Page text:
Placentia Post Office

(December 5, 1893 – May 15, 1903; February 17, 1911 –        )

Following the usual procedure, the movement for a Placentia Post Office began with a petition to Washington: “Over forty enterprising citizens of Placentia have signed a petition to have a post office opened in that prosperous locality. Peter Hansen will probably be postmaster.” (L.A. Times, 11/20/93) As was also often typical, the post office didn’t open until two months after it was approved: “The Placentia post office was opened on Wednesday and Postmaster Hansen received his first mail on that date.” (L.A. Herald, 2/18/1894) The post office was discontinued in 1903 as rural free delivery began to come in, but re-established in 1911 after the modern townsite of Placentia was laid out along the railroad tracks. Once again, there was a two-month delay between authorizing and opening the post office.

Postmasters: 

Peter Hansen, 1893-1898

            Peter Hansen (1839-1922), “one of the best-known residents of Orange county and a pioneer settler in the Placentia district” (Register, 2/2/1910) was born in Denmark and came to Placentia in 1871. “One of the first wineries in this section was built by Mr. Hansen who at that time had engaged extensively in the cultivation of grapes. Later he turned to citrus production.” (Register, 1/21/1922) Hansen seems to have run the post office out of his home. 

Clara Wetzel, 1898-1902

            Placentia historian Virginia Carpenter credits Huge Wetzel with opening the first store in Placentia at the end of 1897. His wife, Clara (d 1934), then became the postmaster. “She was a pioneer of the district, having resided in [the] Fullerton and Placentia regions more than 48 years.” (Register, 12/24/1934) She left the post office after she divorced her husband in 1902. 

Cuthbert W. West, 1902-1903 

Jesse B. Payne, 1911-1913

            Jesse Payne established one of the first stores on the new Placentia townsite, so Albert S. Bradford, one of the promoters, encouraged him to re-open the post office in his store. According to Virginia Carpenter, “Payne said afterward that he was too busy to make out all the reports and answer the letters from the main office, so he just bundled them up and returned them.” He sold (or perhaps traded) his store to Edward Manchester towards the end of 1912, and Manchester got the post office in the deal. Payne moved to Escondido and Manchester moved in over the store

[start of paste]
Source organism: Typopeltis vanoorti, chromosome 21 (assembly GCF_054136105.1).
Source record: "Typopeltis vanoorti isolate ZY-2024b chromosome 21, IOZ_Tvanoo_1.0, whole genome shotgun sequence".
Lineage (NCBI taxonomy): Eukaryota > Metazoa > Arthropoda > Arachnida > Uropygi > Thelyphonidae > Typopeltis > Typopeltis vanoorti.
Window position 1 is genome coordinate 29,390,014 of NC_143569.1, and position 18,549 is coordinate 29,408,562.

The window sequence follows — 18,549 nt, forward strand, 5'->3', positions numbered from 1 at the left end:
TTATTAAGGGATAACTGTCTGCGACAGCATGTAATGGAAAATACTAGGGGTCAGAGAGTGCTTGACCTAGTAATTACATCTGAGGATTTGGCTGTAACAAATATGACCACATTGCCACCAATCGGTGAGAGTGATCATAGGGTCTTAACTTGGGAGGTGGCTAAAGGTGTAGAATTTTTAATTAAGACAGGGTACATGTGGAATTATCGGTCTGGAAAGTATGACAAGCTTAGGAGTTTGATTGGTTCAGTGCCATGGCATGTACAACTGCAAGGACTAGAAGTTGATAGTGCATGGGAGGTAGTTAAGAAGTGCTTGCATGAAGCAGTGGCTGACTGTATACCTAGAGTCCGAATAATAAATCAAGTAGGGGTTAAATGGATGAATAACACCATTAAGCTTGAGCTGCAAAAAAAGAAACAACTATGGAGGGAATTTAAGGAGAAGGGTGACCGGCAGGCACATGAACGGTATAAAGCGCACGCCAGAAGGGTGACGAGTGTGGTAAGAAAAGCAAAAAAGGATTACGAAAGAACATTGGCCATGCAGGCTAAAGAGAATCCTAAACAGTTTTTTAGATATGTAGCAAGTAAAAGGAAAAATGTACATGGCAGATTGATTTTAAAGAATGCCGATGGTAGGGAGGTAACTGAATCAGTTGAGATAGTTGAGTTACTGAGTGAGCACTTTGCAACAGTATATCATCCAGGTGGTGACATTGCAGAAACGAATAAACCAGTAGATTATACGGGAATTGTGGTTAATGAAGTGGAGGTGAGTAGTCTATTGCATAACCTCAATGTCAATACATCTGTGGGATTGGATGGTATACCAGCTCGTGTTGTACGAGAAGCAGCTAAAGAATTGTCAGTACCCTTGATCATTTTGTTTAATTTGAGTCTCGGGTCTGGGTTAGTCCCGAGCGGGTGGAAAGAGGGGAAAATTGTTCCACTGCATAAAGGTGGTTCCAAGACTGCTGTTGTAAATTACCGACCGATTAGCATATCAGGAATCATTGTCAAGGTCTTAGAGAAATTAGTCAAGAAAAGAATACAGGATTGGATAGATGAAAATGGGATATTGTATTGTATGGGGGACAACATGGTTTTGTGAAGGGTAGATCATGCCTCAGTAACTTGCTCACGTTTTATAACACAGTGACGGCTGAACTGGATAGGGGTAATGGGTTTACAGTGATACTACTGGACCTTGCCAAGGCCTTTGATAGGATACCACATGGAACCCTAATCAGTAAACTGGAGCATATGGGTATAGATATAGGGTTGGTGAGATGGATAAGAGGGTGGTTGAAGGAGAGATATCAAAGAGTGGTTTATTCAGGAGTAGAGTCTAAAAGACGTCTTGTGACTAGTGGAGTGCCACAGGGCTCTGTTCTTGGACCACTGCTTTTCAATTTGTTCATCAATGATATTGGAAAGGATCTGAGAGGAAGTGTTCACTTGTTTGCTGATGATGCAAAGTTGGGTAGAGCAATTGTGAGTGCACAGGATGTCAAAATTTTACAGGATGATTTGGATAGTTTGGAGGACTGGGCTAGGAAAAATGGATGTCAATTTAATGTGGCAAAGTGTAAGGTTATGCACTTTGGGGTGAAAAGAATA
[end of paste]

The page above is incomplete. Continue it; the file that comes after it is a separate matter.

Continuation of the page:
Edward P. Manchester, 1913-1918

            Where previous Placentia postmasters probably ran the post office themselves, the town had grown enough by 1913 for Edward Manchester to add a clerk: “Mr. Manchester intends removing the post office to the front of the store, installing lock boxes and other improvements and [will] place a competent clerk in sole charge of the office. The business of the local office has been steadily increasing, making such a step necessary.” (Register, 4/19/1913) When Manchester decided to give up the office in 1917, at least three other men applied for the job. By then, Fourth Class post offices were under civil service rules, “The appointment, therefore, will be made after a competitive examination, and, if the law is observed, without preference to the politics of any of the applicants.” (Register, 9/10/1917) 

Charles R. Farrar, 1918-1922

            The successful applicant was Charles Farrar, who had a hardware store downtown. He was a booster, who worked actively for the incorporation of Placentia in 1926. A year later he sold his store and retired. He died in 1929 at age 65. 

Sula D. Abbott, 1922-1936

            Sula Abbott moved the post office out of Farrar Hardware to its own rooms. During her tenure the office was advanced to Second Class, which included an increase in office hours. But Abbott was opposed to home delivery due to the expense and potential liability. She was active in Republican politics and was one of the last four GOP postmasters in Orange County to go out during the Roosevelt Administration. She later served on the Placentia school board and as City Treasurer. 

Talbot Bielefeldt, 1936-1940

            Talbot Bielefeldt was the son of William Bielefeldt, a prominent local Democrat (in fact, the papers several times reported that it was his father who got the appointment). Talbot graduated from Placentia Elementary and Fullerton Union High School before going off to Stanford in the early 1930s. When his term was up as postmaster he enlisted in the Navy. 

Mark E. Geeting, 1940-1954

            An active Democrat, Geeting managed a building and loan association in Santa Ana and sold real estate before moving to Placentia. During the 1930s he ran unsuccessfully for both Santa Ana City Treasurer and Orange County Recorder. In 1937-38 he had an appointment as a clerk in the California State Senate. His wife was secretary of the Orange County Democratic Association and later served on the Placentia City Council. Mark Geeting retired as postmaster in 1954 due to ill health. 

Owen J. Underwood, 1954-1972

            Owen Underwood had lived in Placentia since the 1930s, and served as a postal clerk there for 14 years before being appointed postmaster. By 1954, the Placentia Post Office had completely outgrown its old location, with several families forced to share a single post office box. In 1955 they got a new building and began home delivery. The post office was advanced to first class in 1962.

(You can find more about Orange County’s post offices and postmasters here)